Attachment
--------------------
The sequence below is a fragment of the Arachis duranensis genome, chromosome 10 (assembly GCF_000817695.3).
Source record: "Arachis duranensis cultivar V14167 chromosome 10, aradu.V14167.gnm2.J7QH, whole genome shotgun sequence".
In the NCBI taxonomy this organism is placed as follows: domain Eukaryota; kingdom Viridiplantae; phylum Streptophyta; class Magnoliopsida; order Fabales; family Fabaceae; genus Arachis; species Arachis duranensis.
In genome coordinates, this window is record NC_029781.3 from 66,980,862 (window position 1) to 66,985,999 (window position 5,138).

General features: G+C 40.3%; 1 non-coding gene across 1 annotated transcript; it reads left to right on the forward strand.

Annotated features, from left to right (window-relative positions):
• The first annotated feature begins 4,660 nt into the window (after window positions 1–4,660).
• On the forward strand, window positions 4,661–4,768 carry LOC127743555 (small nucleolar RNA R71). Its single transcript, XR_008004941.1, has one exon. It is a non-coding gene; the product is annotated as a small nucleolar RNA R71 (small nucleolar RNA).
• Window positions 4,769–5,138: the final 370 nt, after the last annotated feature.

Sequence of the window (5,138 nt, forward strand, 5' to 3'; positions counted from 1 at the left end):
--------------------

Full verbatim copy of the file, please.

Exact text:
The sequence below is a fragment of the Arachis duranensis genome, chromosome 10 (assembly GCF_000817695.3).
Source record: "Arachis duranensis cultivar V14167 chromosome 10, aradu.V14167.gnm2.J7QH, whole genome shotgun sequence".
In the NCBI taxonomy this organism is placed as follows: domain Eukaryota; kingdom Viridiplantae; phylum Streptophyta; class Magnoliopsida; order Fabales; family Fabaceae; genus Arachis; species Arachis duranensis.
In genome coordinates, this window is record NC_029781.3 from 66,980,862 (window position 1) to 66,985,999 (window position 5,138).

General features: G+C 40.3%; 1 non-coding gene across 1 annotated transcript; it reads left to right on the forward strand.

Annotated features, from left to right (window-relative positions):
• The first annotated feature begins 4,660 nt into the window (after window positions 1–4,660).
• On the forward strand, window positions 4,661–4,768 carry LOC127743555 (small nucleolar RNA R71). Its single transcript, XR_008004941.1, has one exon. It is a non-coding gene; the product is annotated as a small nucleolar RNA R71 (small nucleolar RNA).
• Window positions 4,769–5,138: the final 370 nt, after the last annotated feature.

Sequence of the window (5,138 nt, forward strand, 5' to 3'; positions counted from 1 at the left end):